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Keys to success told via zombies, moonshiners

“Zombies Ate My Business — How to Keep Your Traditional Business from Becoming One of the Undead” by Jamie Gerdsen (Greenleaf Book Group, $16.95)

Mainstay neighborhood businesses have been under attack for quite some time from big box stores and Web-based shopping. Gerdsen, the owner of Apollo Home, an HVAC company, believes that many local businesses saw themselves as victims; they gave up and closed. The reason they gave up: Like the walking dead, they led a stagnant, narrowly focused existence.

Their enemy wasn’t really the bigger, multi-option competitors; the enemies lived within — sameness and maturity. The employees were the same; the products/services were the same; the customers were the same; the daily operations were run the same way. “This is what we do and how we do it” routines made the businesses one-trick ponies.

The “zombie business” owner began basing decisions on what’s least disruptive, rather than “what needs to be done to make them grow.” The owner forgot that creativity was the lifeblood of any business. Employees were infected; they became zombies by default because new ideas weren’t wanted. They did their jobs with little enthusiasm.

So how can you change the culture from sameness and maturity to growth? While new blood may be part of the answer, the owner must be willing to drive change. Where can he drive it? Gerdsen uses the example of the choices he examined as CEO of Apollo Home.

Three didn’t provide diversification of the core business: expanding locally, expanding regionally through acquisition and line extensions that would take the firm into new markets. While there would be new customers, the core business would remain essentially the same.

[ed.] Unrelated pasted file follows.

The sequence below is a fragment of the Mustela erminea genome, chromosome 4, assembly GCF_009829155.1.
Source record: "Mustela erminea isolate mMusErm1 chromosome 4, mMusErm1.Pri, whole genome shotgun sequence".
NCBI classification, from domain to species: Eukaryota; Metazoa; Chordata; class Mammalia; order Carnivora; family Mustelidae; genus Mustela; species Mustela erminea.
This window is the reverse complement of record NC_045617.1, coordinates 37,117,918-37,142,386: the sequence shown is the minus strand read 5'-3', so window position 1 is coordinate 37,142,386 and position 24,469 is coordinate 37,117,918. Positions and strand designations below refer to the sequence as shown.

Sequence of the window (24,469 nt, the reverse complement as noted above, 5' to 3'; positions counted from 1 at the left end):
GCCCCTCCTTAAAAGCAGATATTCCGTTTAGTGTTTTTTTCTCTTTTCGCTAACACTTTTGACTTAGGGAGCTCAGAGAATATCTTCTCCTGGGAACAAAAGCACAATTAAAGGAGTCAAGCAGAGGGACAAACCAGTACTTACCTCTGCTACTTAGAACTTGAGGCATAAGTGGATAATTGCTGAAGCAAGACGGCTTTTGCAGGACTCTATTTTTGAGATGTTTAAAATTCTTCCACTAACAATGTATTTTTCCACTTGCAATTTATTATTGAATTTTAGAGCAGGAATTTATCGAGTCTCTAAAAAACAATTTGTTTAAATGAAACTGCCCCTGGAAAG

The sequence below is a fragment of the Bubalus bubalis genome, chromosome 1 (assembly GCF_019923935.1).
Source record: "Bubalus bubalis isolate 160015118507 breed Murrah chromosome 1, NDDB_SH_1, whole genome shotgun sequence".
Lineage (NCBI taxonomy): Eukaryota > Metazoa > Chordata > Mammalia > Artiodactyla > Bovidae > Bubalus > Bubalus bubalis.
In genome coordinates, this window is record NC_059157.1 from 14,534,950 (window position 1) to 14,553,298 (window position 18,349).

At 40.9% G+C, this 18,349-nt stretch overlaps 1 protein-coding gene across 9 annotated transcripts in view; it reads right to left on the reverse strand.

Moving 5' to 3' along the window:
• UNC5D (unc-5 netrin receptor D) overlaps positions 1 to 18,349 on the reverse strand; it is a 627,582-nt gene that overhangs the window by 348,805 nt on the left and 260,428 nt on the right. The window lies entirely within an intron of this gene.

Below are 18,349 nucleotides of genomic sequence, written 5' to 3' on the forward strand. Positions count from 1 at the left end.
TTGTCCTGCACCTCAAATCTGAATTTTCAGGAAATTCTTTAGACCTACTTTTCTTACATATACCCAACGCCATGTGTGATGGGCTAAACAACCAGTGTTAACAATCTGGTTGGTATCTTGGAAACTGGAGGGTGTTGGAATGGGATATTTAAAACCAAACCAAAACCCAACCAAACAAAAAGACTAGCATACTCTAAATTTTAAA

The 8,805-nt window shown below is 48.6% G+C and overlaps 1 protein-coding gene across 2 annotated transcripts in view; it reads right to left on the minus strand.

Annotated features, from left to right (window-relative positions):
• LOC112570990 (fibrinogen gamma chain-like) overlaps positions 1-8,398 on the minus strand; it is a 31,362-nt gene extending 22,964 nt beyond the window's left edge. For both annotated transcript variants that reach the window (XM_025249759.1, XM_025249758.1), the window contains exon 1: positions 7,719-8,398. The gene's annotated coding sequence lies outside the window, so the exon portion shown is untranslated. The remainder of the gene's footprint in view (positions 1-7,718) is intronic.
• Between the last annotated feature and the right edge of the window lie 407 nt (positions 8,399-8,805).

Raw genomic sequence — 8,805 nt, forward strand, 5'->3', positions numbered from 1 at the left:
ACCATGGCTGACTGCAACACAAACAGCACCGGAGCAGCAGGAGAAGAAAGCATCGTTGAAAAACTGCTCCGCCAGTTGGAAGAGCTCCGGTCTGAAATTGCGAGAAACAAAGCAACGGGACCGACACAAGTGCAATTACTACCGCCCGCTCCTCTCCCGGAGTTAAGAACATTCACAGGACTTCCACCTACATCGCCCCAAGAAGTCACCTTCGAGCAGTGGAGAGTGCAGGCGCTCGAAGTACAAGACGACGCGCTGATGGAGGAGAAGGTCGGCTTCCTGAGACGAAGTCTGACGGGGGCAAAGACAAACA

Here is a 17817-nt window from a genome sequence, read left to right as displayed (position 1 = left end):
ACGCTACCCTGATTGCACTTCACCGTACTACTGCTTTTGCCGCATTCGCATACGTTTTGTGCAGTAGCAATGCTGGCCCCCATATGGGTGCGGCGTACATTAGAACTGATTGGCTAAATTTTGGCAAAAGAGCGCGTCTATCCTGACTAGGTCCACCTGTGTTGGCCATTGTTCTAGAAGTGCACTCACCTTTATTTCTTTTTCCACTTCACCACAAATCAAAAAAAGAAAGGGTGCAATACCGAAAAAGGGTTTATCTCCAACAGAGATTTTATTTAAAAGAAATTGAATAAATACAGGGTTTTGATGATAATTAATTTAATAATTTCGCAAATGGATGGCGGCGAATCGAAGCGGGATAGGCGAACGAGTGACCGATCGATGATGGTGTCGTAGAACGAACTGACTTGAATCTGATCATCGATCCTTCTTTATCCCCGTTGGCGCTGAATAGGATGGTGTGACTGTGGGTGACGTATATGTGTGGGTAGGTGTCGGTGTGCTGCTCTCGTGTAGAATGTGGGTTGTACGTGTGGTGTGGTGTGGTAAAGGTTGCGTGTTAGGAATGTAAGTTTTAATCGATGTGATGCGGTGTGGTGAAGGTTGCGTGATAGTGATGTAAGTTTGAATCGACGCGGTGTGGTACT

One choice did provide diversification that could open up new markets and new customer doors: adding complementary business lines via startup or acquisition. Expanded offerings would appeal to a broader demographic. Apollo HVAC became Apollo Home as it added plumbing and drain cleaning, electrical, handyman and appliance repair. Service contracts and home warranties bundled many services. The business grew again.

The bottom line: “Victim of circumstance” isn’t a business strategy. Think about what you could do, then execute.

***

“Living Proof — Onyx Moonshine’s Journey to Revive the American Spirit — Business Principles from the Mind of a Moonshiner” by Adam von Gootkin (The Career Press, $15.99)

Von Gootkin and Pete Kowalczyk, co-founders of Onyx, can trace their moonshining lineage back to the mid-1800s in Connecticut where “Yankee shine” was made from corn and malted grains, rather than sugar cane that Southerners used. It became a business for them in 2009 — even though they knew nothing about making liquor or distribution channels.

Why did they decide on moonshine in an already-crowded beverage market? It was a unique niche that was underserved. How would they start? They read every book they could find and scoured the Internet for information. Their networking found a guy who designed alcoholic beverages for Heublein Co., which brought Smirnoff vodka to the U.S. market in the 1950s, and a seed investor.

How would they make it sell? In addition to calling on retailers to create awareness, they introduced their network to the product. People began calling retailers and asking if they carried the product. Retailers began calling them.

What did they learn as they built their business? While partners need to have clearly defined roles backed by a partnership agreement, talk things through because what seems tiny to one may be seen as a game-changer by the other.

When it comes to employees, learn to delegate. You take time away from your important tasks when you try to do their jobs, too.

Don’t fear the F-word fFailure). Investors understand that plans rarely go as planned. They want to see an entrepreneur who makes moves, not excuses and never quits.

The message: Opportunity thrives on an attitude of “Anything they can do, you can do better.” When you see a gap in the marketplace, move quickly to fill it.

Jim Pawlak is a nationally syndicated reviewer of business books.

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